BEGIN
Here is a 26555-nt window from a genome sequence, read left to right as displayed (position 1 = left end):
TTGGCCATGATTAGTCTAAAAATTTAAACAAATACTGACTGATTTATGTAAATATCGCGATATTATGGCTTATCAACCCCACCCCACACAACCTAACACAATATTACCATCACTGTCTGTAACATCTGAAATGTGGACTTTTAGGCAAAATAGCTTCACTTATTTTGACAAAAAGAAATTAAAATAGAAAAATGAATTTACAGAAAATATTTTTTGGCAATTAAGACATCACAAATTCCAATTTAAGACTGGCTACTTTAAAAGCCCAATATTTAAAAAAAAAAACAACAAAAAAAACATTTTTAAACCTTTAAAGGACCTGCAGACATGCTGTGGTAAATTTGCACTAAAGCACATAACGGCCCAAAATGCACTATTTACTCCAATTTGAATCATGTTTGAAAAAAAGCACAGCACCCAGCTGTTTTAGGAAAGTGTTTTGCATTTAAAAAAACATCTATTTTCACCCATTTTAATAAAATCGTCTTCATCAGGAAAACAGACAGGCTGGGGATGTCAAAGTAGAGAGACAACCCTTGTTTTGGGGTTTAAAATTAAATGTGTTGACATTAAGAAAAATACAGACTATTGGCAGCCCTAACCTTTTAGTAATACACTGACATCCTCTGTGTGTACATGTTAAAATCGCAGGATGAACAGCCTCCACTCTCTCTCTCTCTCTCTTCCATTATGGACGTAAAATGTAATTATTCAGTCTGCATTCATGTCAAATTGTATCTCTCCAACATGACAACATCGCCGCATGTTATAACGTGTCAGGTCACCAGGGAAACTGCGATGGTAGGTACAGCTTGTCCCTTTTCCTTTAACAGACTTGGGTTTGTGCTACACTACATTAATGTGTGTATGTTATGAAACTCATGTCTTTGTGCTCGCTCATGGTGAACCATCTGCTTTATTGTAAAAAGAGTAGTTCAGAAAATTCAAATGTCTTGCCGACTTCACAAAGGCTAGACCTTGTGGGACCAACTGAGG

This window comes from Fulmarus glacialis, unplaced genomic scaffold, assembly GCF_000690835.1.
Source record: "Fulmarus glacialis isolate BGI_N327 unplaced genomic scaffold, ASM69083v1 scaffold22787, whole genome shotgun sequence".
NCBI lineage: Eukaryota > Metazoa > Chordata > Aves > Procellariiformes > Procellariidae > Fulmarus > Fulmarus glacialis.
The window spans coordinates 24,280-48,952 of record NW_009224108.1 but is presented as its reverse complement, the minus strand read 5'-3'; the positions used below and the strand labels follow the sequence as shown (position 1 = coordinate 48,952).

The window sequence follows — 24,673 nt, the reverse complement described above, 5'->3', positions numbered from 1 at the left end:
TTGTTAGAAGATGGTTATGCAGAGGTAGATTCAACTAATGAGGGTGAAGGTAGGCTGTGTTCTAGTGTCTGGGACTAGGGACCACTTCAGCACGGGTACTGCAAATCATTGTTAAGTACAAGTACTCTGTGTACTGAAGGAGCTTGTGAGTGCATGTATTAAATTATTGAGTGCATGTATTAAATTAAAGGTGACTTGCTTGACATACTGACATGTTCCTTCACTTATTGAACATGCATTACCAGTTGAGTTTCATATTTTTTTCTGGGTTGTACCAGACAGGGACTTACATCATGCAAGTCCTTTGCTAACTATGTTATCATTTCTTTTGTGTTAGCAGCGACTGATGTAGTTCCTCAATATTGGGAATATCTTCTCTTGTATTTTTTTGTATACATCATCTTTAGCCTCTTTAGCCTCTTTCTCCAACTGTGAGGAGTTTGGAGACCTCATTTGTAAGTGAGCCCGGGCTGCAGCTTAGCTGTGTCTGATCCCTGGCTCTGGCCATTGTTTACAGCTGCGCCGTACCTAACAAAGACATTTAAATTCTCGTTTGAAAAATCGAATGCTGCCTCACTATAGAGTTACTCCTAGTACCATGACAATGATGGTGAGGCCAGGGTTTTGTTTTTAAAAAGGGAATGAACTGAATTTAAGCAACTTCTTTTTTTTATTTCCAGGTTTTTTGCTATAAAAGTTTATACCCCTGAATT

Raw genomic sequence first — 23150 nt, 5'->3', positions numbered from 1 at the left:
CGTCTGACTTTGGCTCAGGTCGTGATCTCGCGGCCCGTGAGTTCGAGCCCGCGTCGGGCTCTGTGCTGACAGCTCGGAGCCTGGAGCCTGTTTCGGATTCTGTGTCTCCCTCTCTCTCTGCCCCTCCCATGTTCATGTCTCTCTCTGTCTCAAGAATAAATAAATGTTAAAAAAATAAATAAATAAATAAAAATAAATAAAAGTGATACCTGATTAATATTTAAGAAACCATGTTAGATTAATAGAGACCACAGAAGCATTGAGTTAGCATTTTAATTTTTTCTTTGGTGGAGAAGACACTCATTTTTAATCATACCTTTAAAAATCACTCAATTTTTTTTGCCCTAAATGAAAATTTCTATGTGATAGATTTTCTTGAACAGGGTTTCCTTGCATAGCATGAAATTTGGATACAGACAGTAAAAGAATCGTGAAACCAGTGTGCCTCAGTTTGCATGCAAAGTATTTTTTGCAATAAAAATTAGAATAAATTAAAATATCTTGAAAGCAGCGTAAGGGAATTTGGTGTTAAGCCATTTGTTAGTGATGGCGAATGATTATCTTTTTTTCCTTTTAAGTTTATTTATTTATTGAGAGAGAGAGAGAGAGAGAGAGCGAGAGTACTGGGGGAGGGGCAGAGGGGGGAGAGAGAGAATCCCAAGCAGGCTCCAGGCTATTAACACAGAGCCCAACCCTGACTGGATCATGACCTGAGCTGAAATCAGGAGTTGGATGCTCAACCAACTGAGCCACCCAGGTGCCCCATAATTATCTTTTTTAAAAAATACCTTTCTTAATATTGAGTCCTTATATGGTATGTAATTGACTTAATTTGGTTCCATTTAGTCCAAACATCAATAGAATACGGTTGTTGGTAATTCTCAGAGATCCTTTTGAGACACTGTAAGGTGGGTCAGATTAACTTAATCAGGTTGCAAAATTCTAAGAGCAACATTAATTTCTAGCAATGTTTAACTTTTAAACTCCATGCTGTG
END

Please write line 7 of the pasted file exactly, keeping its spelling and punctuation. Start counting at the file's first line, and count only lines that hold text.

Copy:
The window sequence follows — 24,673 nt, the reverse complement described above, 5'->3', positions numbered from 1 at the left end: